Setting up a Virtual Machine to run Ubuntu

Setting up a Virtual Machine to run Ubuntu

The Open Source community has created some wonderful products in the mapping realm in the last few years including OpenStreetMap, OpenLayers, Mapnik, TileMill (built upon open source libraries), PostgreSQL, and GDAL to name just a few.  These are all powerful applications but because they are designed for and by the open source community, some of these tools work a lot easier on a Linux platform.  After struggling to get these programs to work on my Windows set up for over a year, I finally gave in and attempted to set up an Ubuntu platform.  I haven’t turned back since.


It seems that the most common way to set up Ubuntu is through a Dual Boot system where the two operating systems run off the same Hard Drive.  It is also possible to set it up so that Windows runs on one hard drive and Ubuntu on another.  In this tutorial I will show you another option which explains how to set up Ubuntu through a virtual machine.

There are several pros and cons ( to consider when deciding how to set up your system, but I prefer the virtual machine because I do not want to hassle with partitioning my hard drive and potentially destroying my company owned computer.  Through the virtual machine I can easily switch between Ubuntu and Windows, access shared files in either system, and run all my open source applications without the frustration of trying to make it work in Windows.

In this tutorial, I am really only going give references to the tutorials that I found most useful when installing Ubuntu.  So I am not going to duplicate material when it is already out there, but I will walk you through from start to finish of everything involved, not just one part of the procedure.

There are two pieces of software that you need to download: VirtualBox (your virtual machine software package) and the most recent version of the Ubuntu ISO.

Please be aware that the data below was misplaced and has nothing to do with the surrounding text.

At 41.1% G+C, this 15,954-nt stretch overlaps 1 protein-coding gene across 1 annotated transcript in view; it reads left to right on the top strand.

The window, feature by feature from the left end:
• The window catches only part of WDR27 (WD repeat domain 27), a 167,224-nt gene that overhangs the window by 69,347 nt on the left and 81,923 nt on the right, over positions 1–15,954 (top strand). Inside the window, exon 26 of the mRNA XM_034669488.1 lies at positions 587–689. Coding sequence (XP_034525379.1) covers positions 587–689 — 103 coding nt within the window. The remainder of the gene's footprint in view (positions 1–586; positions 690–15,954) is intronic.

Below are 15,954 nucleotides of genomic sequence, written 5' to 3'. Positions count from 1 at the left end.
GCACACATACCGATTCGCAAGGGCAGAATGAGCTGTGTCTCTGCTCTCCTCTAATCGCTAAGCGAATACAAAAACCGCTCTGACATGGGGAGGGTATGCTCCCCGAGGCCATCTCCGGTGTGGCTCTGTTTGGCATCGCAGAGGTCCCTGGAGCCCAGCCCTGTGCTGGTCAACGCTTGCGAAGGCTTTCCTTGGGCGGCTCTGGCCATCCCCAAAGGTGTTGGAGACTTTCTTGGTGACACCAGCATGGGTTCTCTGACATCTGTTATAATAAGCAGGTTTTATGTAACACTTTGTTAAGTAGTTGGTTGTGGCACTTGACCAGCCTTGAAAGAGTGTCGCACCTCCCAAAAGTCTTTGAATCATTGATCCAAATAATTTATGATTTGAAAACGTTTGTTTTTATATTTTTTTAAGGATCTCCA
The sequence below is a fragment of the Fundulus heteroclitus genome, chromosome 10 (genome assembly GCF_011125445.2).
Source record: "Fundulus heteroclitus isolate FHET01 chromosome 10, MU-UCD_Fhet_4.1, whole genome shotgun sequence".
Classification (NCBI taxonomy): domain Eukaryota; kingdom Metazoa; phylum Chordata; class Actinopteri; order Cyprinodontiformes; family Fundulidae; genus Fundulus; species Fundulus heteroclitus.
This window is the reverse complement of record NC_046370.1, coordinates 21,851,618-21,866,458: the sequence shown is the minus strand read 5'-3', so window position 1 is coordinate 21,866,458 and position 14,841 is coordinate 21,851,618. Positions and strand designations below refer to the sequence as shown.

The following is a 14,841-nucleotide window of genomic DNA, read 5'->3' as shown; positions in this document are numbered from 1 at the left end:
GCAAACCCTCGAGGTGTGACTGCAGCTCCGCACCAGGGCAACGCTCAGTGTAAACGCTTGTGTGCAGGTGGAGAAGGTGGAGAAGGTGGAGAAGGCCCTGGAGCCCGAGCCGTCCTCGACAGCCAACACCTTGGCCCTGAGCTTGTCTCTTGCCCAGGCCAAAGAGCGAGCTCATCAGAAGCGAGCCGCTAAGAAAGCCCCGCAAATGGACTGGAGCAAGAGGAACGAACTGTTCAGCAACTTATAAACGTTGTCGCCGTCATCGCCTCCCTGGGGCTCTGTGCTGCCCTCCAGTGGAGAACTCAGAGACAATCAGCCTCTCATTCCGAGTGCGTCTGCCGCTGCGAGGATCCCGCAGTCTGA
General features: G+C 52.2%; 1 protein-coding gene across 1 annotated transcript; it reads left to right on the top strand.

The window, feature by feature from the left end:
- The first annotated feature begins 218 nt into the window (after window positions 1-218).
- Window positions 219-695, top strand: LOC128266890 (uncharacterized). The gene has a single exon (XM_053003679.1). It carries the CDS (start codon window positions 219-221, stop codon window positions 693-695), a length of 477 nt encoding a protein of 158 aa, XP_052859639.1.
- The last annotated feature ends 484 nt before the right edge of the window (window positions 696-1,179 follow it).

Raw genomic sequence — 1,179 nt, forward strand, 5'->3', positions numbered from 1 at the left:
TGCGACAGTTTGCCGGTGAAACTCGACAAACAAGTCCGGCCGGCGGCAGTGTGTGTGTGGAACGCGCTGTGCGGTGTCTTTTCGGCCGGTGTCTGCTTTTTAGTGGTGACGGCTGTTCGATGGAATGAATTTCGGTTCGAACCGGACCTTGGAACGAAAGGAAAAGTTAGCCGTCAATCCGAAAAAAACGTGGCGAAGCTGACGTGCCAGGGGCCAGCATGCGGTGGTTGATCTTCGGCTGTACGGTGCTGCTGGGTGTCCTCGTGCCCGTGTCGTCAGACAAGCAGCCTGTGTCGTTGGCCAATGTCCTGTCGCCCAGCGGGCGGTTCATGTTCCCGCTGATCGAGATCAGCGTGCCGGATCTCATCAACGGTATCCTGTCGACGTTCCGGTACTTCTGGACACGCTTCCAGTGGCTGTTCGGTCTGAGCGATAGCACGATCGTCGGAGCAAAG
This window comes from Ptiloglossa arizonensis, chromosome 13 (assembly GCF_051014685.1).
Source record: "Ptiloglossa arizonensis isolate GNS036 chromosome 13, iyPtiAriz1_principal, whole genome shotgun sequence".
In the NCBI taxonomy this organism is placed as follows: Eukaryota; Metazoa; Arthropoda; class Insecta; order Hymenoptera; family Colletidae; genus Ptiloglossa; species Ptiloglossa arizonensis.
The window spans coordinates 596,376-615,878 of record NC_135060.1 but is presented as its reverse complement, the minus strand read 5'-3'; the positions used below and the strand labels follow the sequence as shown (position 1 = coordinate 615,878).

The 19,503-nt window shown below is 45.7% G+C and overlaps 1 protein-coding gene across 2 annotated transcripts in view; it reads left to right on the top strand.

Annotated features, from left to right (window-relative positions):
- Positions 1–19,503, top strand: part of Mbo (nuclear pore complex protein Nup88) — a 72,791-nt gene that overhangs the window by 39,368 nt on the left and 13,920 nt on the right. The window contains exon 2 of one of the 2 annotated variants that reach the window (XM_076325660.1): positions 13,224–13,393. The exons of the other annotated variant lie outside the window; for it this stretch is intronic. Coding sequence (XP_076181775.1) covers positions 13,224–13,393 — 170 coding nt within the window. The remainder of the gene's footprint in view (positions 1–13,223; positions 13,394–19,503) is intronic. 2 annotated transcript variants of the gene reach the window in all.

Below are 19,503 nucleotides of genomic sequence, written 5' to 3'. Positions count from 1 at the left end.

Setting up Virtual Box

There are several virtual machine options but VirtualBox has worked very well for me and was relatively easy to use, so it is the software that I recommend.  Great instructions for setting up the virtual machine can be found here:

Installing Ubuntu

Once the virtual machine is up and running, you can simply install Ubuntu like you would with a normal hard drive instead of a virtual machine.  It is pretty straight forward, but Psychocats (you can tell this site has really helped me) does a step by step example:


Full Screen Ubuntu

Once installed, one would think that everything is over.  But upon running Ubuntu through the virtual machine, the user will immediately find that Ubuntu is not running in full screen mode and that the mouse has a slight (and annoying) delay.  This can be a big headache, but one that can be easily fixed. Guest Additions

With the Ubuntu Virtual Machine running, go click Device -> Install Guest Additions.  Click Run, type in your password and you should be off.  After you restart your machine, it should be working in full screen mode.  This is a clear video of how to do it:

Share files between windows and your virtual machine

The next step is to share certain Windows folders with your virtual box.  This should be an easy task, but it took me a long time to find a method that worked for me.  In the end, this video: showed me the way to correctly mount a folder.



Now you should be able to run your open source software through your virtual machine version of Ubuntu.


Testing Ubuntu First

If you are not fully convinced that you are ready to make the move to Ubuntu, you can give it a test run first.  Ubuntu offers a pretty nifty option in that you can try it out before investing much time setting it up.  Give Ubuntu a test spin by running the software as a LiveCD ( .

After downloading the Ubuntu ISO, you need to get it onto a CD so that you can boot your computer from CD.  This might be obvious to everyone else, but I didn’t realise that you couldn’t simply burn the ISO file onto a cd like a normal data file.  It actually needs to be burned in a way that expands the image so you have usable files on the disk.  Check out these specific instructions:

Hopefully you can simply restart your computer with your Ubuntu ISO CD in the computer and you will be given the option to boot the computer off the CD.  If that is not the case (it wasn’t for me either), you may have to dabble with your BIOS a bit.  This is a good starting point for looking at the BIOS, but every computer is going to be different and you may need to look into the user manual for you specific computer.

I hope that this has been a good starting point for you.  Feel free to shoot me any questions you have.